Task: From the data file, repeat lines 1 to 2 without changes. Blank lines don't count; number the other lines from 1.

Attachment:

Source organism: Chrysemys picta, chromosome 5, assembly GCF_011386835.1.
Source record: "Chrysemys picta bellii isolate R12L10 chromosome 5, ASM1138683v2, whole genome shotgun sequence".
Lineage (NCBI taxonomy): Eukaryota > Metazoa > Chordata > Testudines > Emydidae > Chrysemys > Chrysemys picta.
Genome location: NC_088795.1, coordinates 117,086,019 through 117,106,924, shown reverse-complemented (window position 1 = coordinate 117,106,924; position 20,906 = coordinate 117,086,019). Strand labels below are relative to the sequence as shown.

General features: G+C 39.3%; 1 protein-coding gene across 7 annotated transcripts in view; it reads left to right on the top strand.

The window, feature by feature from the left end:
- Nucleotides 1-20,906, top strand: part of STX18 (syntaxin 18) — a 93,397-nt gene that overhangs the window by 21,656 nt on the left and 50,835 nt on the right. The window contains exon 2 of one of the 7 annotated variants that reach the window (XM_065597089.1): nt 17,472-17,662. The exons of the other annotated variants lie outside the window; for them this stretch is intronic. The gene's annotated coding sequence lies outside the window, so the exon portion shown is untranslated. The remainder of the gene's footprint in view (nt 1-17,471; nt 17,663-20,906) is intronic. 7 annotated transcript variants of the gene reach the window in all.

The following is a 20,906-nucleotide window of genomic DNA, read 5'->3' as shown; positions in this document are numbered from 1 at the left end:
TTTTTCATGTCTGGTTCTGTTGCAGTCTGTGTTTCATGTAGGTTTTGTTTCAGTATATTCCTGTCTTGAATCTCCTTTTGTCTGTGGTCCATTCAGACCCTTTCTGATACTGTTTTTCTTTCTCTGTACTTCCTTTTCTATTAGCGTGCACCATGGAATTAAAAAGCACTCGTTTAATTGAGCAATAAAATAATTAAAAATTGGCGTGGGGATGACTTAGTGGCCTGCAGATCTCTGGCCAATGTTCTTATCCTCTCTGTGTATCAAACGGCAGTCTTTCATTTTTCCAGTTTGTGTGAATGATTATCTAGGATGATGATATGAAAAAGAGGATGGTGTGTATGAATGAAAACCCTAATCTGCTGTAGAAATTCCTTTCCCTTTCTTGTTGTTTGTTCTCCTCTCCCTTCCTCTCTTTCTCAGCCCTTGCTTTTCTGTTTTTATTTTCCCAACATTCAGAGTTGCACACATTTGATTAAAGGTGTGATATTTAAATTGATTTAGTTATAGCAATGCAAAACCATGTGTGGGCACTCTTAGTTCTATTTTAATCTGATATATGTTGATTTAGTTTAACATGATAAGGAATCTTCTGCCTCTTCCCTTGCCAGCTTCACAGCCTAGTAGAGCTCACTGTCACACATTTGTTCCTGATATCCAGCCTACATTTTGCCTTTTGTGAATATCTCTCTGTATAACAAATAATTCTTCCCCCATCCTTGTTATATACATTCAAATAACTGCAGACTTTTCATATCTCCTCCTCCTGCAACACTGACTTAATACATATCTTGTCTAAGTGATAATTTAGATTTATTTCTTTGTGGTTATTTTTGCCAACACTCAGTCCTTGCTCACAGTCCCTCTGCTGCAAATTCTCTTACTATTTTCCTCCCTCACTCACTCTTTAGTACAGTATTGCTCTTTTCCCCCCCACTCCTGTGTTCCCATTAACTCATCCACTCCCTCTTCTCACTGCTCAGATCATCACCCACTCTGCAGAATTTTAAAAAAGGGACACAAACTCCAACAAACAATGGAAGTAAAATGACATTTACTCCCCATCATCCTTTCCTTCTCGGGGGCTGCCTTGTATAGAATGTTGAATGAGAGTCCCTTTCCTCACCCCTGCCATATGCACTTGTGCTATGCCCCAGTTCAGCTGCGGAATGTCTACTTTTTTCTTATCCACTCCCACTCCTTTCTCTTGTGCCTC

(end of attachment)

Source organism: Chrysemys picta, chromosome 5, assembly GCF_011386835.1.
Source record: "Chrysemys picta bellii isolate R12L10 chromosome 5, ASM1138683v2, whole genome shotgun sequence".